Thursday, March 03, 2005

Sr. What's Her Name, and the three ships

The library in my grade school had rows of books in half the room, and large, grownup round tables in the rest of the space. There was a blackboard facing away from the windows, which looked out on a black and grey stone grotto and the steep crabgrass covered hill leading up to the rectory. When it was library time, my small class sat at three tables near that oversized steel desk. The teacher had one of those big stamps with the date on it that I was perpetually facinated with, and a squishy bloody red inkpad. I don't remember her name, she was an older nun with the harsh germanic features that're sometimes termed masculine. She had a Dick Tracy shovel jaw and her glasses were those old horn rimmed Clark Kent specticals.

When it was time for art class, she sat at a table near the library books and showed us perfect and neat examples of what we were trying to make. The clown juggling the balls was OK, so was the cat made out of a lunch bag and pipe cleaners. But then there was the Christopher Columbus project. A collage, of sorts. One piece of construction paper containing a sun, ripply blue ocean and three ships which we could trace from the pattern sitting on her desk. The second grade project from hell.

First I disturbed the natural order of the universe by selecting magenta paper for the sky background. All the other kids had blue. I saw an inherant problem with this--first of all, the sky and the water couldn't be the same color. They were--technically. In Sr. So And So's world where the only blue in the universe was the royal blue contained in her eight pack of construction paper. There would be no contrast with the ocean, and I just couldn't abide by that.

There was also the matter of the sun. It was hanging awfully low in her picture to be in a blue sky. Magenta would make an acceptable sunset. Especially since I didn't have time to go shading stuff in and showing the gradation in the sky from blue to afternoon orange and pink. I only had one stuffy and humid September afternoon full of sticky uniform, ichy socks and post-lunch sleepiness to do this in.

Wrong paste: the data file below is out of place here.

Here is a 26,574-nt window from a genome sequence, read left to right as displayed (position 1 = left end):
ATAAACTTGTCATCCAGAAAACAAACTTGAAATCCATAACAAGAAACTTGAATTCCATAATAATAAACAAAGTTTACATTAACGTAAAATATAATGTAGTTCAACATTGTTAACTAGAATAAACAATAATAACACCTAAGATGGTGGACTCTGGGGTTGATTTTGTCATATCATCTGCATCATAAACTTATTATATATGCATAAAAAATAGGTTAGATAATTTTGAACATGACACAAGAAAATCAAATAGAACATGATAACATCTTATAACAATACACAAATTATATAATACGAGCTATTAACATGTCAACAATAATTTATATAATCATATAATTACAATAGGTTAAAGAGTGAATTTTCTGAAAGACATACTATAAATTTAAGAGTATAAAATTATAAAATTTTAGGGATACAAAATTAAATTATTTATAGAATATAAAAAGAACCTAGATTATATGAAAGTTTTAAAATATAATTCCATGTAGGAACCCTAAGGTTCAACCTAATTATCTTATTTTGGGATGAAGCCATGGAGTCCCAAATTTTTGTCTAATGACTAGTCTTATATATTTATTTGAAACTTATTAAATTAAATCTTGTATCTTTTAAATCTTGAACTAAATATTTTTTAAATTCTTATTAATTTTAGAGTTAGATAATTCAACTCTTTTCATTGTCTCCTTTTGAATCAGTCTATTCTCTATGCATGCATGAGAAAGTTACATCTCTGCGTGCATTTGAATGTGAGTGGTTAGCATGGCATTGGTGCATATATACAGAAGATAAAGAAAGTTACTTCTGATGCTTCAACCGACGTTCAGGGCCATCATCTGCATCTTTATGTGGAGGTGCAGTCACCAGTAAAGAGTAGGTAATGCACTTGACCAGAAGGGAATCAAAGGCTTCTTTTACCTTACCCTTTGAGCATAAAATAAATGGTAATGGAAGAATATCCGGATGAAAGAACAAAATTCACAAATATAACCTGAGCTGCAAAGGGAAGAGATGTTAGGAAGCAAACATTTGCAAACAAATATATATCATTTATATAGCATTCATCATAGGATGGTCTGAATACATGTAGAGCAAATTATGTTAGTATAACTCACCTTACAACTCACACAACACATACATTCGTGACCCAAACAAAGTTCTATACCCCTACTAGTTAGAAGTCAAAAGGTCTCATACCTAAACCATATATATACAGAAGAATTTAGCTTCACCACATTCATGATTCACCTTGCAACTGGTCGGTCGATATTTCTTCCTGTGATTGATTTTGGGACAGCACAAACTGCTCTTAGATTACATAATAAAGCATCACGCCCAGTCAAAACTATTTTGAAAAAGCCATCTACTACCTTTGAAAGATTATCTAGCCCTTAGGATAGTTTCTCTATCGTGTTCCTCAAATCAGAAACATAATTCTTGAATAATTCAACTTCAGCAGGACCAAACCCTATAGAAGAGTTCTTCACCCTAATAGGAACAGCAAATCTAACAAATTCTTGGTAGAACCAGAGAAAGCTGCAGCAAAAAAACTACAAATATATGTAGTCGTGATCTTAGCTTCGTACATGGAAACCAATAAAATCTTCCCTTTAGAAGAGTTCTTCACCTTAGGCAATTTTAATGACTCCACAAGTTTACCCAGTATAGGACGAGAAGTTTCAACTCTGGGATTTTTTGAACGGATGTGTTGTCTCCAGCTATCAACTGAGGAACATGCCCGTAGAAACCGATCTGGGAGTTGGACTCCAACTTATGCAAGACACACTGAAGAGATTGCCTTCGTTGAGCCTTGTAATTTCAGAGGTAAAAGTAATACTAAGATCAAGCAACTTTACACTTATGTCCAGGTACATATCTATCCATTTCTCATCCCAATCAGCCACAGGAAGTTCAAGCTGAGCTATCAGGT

I did cut out the blue paper for the ocean. It was the least I could do. Except I borrowed Heather's teal colored pencil to make the ocean nearest the edge of the paper (the shore was just beyond that, you see) green. Everybody knew ocean water was green, silly.

The great battle of wills came over the three ships. I explained very patiently that The Nina Pinta and Santa Maria were not all the same size. That was just rediculous. The ship that Columbus road in was bigger. Wasn't she paying attention first period when Sr. Mary Francis (ha, I remember HER name--she was the lady who turned my desk over because I was so gosh darned sloppy) was telling us all about it.

Sr. So and So told me that was fine, but I still had to use the pattern. So I turned the edge of my pencil out so that the tracing around one pattern would be bigger. I glued that bad-ass down, cut out a hot white sun (another point of contention) and took it home for my mommy to see.

Surprisingly, Sr. never told my mom about that library book I never brought back/brought back destroyed. Grade school's a weird place.

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